June 23 (Bloomberg) -- The Swiss franc, the best-performing major currency in the past year, is competitive even after setting records against the euro, according to Deutsche Bank AG’s Alan Ruskin.
“You’re seeing the trade balance remarkably resilient, you’re seeing exports remarkably resilient,” Ruskin, global head of Group-of-10 foreign-exchange strategy at Deutsche Bank in New York, said today in a Bloomberg Television interview on “Surveillance Midday” with Tom Keene. “So the Swiss franc is not nearly as overvalued as a lot of people think.”
Switzerland’s currency has benefited from the nation’s role as a stable, neutral financial center and as an exporter of precision products from watches to machine tools.
The franc has appreciated 17 percent in the past year among the 10 developed-nation currencies tracked by Bloomberg Correlation-Weighted Indexes. The currency rallied today to a record against the euro.
Switzerland’s trade surplus increased to 3.31 billion francs ($3.95 billion) in May, from 1.44 billion francs in the previous month, the Federal Customs Office in Bern reported today. A measure of exports dropped 1.5 percent, while imports decreased 8.4 percent. Exports account for 50 percent of Switzerland’s economy.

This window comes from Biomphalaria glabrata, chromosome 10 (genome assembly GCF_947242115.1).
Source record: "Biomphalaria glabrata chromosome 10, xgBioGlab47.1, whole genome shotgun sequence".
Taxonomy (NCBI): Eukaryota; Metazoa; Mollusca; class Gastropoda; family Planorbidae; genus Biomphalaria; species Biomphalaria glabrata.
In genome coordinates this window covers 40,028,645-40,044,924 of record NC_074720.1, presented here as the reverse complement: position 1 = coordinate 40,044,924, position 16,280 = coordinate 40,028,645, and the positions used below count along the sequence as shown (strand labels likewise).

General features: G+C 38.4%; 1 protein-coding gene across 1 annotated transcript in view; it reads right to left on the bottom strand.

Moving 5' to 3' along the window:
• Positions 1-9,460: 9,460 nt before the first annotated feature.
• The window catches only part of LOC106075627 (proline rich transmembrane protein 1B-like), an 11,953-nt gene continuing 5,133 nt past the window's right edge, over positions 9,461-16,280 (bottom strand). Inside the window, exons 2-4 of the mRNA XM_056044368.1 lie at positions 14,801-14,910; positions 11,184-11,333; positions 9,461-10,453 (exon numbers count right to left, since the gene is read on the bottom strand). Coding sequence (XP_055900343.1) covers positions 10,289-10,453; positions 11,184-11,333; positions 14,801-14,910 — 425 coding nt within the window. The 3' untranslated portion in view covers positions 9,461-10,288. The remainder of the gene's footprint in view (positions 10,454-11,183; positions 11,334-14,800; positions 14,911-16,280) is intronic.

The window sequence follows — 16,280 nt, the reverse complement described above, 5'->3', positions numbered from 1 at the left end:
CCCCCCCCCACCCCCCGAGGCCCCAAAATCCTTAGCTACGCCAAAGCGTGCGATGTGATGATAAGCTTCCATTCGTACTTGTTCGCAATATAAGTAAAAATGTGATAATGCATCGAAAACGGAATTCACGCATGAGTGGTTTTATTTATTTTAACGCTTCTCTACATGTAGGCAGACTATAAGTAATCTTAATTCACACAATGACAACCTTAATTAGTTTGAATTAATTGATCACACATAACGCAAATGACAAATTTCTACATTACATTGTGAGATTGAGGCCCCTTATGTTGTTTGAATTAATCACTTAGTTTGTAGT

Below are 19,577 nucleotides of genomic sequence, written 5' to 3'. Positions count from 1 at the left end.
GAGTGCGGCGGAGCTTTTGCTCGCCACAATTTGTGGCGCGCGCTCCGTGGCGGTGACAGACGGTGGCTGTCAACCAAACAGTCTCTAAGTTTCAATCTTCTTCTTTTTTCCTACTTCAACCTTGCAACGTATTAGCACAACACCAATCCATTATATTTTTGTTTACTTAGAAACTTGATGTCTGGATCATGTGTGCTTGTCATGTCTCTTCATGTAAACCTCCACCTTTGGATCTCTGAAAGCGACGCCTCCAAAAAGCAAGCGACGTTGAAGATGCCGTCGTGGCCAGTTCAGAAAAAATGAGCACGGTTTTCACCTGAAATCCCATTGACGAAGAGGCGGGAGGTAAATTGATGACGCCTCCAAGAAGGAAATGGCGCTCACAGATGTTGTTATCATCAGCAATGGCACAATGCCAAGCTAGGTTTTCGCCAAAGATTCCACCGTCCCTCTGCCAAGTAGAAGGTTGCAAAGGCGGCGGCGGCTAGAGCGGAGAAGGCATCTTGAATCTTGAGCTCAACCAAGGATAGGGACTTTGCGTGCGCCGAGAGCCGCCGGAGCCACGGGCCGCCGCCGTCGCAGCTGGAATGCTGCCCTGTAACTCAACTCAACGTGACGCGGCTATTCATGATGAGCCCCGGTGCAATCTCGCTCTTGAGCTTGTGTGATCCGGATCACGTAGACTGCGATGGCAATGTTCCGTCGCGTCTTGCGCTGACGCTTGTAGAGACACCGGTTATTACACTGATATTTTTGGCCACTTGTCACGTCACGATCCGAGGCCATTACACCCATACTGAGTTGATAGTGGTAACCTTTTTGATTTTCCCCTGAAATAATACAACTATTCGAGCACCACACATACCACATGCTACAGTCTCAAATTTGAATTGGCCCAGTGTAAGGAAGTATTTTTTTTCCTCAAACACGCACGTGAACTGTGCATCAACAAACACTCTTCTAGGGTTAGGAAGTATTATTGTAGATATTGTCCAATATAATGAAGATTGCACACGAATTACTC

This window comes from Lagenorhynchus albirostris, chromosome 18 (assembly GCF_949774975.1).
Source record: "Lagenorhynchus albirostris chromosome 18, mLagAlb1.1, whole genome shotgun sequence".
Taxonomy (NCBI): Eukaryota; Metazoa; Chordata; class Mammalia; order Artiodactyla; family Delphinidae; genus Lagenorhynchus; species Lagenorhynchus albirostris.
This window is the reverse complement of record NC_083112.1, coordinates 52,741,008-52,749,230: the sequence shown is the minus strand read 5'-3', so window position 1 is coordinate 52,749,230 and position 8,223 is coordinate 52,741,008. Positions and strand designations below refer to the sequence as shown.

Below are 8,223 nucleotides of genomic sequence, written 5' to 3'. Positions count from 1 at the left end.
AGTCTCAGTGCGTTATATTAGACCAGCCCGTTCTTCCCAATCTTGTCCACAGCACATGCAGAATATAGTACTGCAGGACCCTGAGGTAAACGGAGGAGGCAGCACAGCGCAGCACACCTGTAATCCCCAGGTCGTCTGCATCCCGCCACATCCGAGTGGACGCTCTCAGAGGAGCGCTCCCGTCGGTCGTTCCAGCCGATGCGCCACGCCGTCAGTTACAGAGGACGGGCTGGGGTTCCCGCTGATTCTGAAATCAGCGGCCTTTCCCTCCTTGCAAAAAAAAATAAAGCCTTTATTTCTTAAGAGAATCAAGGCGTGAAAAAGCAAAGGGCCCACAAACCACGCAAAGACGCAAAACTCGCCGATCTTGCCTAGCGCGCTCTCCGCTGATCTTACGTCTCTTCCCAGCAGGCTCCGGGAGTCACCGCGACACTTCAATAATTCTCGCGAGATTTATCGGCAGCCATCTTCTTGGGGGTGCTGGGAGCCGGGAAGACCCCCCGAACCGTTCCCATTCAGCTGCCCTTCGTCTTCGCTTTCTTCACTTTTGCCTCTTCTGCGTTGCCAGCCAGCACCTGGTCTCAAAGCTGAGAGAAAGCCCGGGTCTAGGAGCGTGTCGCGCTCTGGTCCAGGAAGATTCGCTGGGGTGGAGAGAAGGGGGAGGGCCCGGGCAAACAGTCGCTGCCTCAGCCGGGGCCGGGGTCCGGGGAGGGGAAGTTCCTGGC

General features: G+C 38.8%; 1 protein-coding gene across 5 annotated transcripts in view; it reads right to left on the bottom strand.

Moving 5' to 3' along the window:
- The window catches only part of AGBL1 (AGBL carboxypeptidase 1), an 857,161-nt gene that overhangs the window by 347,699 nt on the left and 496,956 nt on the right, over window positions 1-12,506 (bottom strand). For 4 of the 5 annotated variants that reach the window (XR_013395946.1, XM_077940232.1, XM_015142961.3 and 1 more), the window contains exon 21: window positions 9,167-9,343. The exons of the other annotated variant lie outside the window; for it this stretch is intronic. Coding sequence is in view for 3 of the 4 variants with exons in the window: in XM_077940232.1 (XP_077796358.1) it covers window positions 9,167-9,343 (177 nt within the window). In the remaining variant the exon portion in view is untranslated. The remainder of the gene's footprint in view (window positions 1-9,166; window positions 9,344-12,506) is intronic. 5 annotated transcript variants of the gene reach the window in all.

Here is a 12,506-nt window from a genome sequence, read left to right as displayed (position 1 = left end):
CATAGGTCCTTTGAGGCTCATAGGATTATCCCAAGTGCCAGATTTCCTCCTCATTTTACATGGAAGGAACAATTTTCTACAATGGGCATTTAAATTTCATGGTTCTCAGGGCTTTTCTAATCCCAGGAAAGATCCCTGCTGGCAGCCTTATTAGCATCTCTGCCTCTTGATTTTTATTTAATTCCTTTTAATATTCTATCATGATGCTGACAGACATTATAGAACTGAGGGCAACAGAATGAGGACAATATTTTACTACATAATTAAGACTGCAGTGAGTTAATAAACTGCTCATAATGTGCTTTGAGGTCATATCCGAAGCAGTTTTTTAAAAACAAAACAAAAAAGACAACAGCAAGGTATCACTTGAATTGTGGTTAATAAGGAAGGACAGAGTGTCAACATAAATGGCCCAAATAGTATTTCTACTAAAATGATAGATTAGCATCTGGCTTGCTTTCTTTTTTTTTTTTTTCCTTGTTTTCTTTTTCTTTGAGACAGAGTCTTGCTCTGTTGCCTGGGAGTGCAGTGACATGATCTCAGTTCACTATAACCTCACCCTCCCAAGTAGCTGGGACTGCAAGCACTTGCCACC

The franc has surged 32 percent against the dollar in the past year and 14 percent versus the euro, making it biggest winner among the most-traded currencies tracked by Bloomberg. The Swiss currency was little changed at 83.85 centimes versus the dollar today and appreciated 0.8 percent to 1.1953 versus the euro after touching 1.1846, the strongest level since the shared European currency began trading in 1999.
The Swiss franc may reach levels that discourage exports of the nation’s pharmaceuticals and watches, according to Ruskin. Right now, however, the currency is holding up “shockingly, shockingly well,” he said.
--Editors Dennis Fitzgerald, Dave Liedtka
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